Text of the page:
Stockton Airport

Monday, November 15, 2004
Stockton, Calif., airport enjoys boom in industrial, construction activity
The Stockton (CA) Record

STOCKTON, Calif. — It’s easy to feel small in the booming industrial areas around Stockton Metropolitan Airport.

Streets here may stretch out a half-mile or more between intersections, the equivalent of six or seven downtown city blocks.

Cavernous distribution warehouses of a half-million square feet or more — room enough to plop down 10 football fields — are common. They dwarf tractor-trailer rigs pulled into the loading bays, much like a supermarket compared with a pickup.

Seven commercial-industrial projects covering roughly 2,300 acres are under way in the immediate airport area. And there’s more to come.

San Joaquin County officials hope to launch development next year of the long-planned Stockton East project — 550 acres of industrial, office and retail uses between the airport and Highway 99 to the east. Beyond that, city officials see future industrial growth pushing farther east and south, toward the state’s Northern California Women’s prison and Burlington Northern Santa Fe Railroad’s Intermodal facility.

So far this year, new construction around the airport has doubled, said Kevin Dal Porto, first vice president with CB Richard Ellis.

“Nearly 1.6 million square feet is currently under construction with roughly 75 percent of the total being built on speculation,” he wrote in an e-mail response. “This represents an estimated $80 million total investment cost.”

Carolyn Johnson, chief financial officer of Eureka Fabrication Inc., has witnessed much of the recent change.

“In six years, since we started the business, it’s amazing what’s come out here,” said Johnson, who with her husband, owns the business where more than 30 employees use precision lasers to cut parts out of sheet metal — anything from paper-thin to 3/4-inch thick.

Some newcomers are Simpson Strong-Tie, a manufacturer of construction connectors that occupies a 600,000-square-foot plant and distribution center; Golden State Lumber, operating a 300,000-square-foot facility; and BMW recently announced plans for a new 250,000-square-foot parts warehouse.

What’s driving this growth is access to transportation — the airport, Port of Stockton, Interstate 5 and Highway 99, and BNSF rail yard — and relatively low costs.

“We really would have preferred to be close to where we live,” said Angels Camp resident Johnson.

But a building in the airport industrial area, with easy access to the Bay Area and Central Valley, won out.

“We’re pretty centrally located,” Johnson said. “We’re able to get stuff moved in and out quickly. It’s very convenient for our suppliers. … We’re within an hour and a half of most of our customers.

Lower costs for land and operations were factors that prompted Dorfman-Pacific, a national hat company, to move from Oakland 16 years ago, initially occupying a 97,000-square-foot building with 38 employees, officials said.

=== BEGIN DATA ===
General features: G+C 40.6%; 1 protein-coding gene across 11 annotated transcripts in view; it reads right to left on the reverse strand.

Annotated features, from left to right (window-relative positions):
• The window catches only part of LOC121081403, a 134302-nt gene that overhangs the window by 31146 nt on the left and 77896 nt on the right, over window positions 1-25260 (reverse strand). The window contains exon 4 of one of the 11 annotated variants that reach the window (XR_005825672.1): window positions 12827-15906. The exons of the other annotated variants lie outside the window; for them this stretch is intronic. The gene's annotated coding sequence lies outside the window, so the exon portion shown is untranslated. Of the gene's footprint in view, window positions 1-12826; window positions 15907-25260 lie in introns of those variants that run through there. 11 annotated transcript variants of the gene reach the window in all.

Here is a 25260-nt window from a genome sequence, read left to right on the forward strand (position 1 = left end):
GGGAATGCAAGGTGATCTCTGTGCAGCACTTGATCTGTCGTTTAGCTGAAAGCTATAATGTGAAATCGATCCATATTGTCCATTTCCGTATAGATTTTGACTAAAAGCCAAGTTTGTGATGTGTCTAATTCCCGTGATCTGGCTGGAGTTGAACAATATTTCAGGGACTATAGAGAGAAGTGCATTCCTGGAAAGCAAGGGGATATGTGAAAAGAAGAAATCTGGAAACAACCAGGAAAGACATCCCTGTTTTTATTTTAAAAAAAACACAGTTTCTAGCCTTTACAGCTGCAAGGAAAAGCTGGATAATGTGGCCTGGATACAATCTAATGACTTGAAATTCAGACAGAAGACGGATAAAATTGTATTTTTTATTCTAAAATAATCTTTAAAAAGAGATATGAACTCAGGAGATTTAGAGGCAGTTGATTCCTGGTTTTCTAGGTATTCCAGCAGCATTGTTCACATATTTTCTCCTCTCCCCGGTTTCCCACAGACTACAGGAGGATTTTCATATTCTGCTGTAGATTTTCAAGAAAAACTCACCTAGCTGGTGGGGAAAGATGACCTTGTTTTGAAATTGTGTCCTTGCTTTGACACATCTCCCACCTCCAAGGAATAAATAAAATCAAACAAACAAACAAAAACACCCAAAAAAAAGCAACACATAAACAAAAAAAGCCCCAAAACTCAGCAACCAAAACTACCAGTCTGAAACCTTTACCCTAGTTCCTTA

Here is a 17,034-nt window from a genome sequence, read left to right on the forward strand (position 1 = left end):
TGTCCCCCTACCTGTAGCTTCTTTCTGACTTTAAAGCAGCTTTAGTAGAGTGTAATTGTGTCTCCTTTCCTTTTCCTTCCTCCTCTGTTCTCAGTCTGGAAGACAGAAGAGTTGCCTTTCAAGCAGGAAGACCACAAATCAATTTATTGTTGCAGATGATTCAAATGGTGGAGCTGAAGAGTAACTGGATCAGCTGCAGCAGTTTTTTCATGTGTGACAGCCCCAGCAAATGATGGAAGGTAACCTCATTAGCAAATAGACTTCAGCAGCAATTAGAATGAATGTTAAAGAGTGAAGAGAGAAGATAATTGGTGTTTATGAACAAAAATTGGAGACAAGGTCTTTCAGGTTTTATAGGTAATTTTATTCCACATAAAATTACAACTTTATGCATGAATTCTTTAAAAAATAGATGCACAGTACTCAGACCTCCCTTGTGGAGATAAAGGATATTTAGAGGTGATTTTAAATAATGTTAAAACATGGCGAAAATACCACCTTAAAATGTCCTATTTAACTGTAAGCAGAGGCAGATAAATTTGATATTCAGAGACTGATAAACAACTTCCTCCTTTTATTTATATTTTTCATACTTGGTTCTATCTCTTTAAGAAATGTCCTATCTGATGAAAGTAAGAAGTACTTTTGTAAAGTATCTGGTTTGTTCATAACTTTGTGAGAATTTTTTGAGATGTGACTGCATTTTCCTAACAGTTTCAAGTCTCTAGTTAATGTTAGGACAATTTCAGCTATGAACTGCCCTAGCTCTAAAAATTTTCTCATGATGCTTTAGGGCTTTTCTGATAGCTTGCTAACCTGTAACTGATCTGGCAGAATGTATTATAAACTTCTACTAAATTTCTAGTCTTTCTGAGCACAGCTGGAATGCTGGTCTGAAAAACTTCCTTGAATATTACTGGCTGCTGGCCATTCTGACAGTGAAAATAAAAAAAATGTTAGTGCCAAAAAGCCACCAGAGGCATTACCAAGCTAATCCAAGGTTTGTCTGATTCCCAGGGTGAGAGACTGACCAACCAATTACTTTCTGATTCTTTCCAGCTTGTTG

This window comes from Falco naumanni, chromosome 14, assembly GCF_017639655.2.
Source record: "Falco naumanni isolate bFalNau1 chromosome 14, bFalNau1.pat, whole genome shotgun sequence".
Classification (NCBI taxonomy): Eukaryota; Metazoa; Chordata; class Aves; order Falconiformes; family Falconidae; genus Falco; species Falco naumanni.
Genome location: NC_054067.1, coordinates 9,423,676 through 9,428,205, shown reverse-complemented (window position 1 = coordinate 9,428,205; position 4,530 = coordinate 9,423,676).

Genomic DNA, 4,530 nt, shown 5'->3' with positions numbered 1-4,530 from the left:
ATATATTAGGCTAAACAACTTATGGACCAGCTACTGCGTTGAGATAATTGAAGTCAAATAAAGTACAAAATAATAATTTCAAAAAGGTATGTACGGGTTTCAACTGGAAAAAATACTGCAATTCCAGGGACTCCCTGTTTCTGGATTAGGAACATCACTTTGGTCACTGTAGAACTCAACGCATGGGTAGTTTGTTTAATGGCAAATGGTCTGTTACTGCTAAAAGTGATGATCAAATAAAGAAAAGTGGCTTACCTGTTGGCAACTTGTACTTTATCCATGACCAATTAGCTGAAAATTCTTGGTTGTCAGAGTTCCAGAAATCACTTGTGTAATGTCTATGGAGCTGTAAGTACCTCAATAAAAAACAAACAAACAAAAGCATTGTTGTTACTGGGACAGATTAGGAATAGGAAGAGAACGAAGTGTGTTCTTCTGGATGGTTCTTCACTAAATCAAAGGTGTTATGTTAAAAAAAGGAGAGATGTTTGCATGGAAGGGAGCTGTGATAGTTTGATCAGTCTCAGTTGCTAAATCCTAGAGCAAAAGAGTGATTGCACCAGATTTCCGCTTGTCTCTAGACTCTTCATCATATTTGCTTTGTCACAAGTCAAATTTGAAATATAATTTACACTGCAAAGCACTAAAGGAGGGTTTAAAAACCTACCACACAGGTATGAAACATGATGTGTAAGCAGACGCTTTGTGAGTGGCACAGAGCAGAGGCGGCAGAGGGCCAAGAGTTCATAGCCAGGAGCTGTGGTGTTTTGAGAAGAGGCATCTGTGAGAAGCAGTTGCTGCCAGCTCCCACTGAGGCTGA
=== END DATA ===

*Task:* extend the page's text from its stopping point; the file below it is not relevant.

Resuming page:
That national distribution center has since expanded to 275,000 square feet and 169 employees, said Bakul Patel, Dorfman-Pacific controller.

“Plus there’s room to grow here,” Patel noted. “There’s still space behind us if we wanted to add to this building.”

The great majority of the company’s hats are manufactured overseas and imported through the Port of Oakland, which handles seagoing shipping containers. Stockton’s own inland port specializes in bulk cargo, such as cement, steel, sulfur, fertilizer, rice and cotton.

Several factors contribute to the boom in industrial and commercial activity around Stockton, said Michael Locke, chief executive of the San Joaquin Partnership, a nonprofit business development agency.

Demand has increased through the years as the U.S. economic recovery gains speed. Industrial projects in Manteca and Tracy are running short of available space.

As a result, “Stockton has captured a bigger percentage of the new project development in the past two years,” Locke said. That share amounts to roughly 65 percent of all new local transactions.

Also, he said, “We still believe that work-force availability in Stockton, transportation, access to rail and product movement through the port of Stockton are all contributing factors to the successful siting of these projects.

San Joaquin County officials hope to set the bar a little higher for future airport-area developments with their 550-acre Airport East project, which could potentially get under way by mid-2005.

In addition to the manufacturing and distribution activities that typify current developments, Airport East is intended to include high-end office space and retail uses, such as hotels and restaurants, on land near Highway 99 and Arch Road, said Barry Rondinella, airport director.

To make that happen, he said, “You start with a specific plan that designs something that doesn’t currently exist in this area in terms of its upscale features: better architectural requirements, parks and bike trails … things like that.”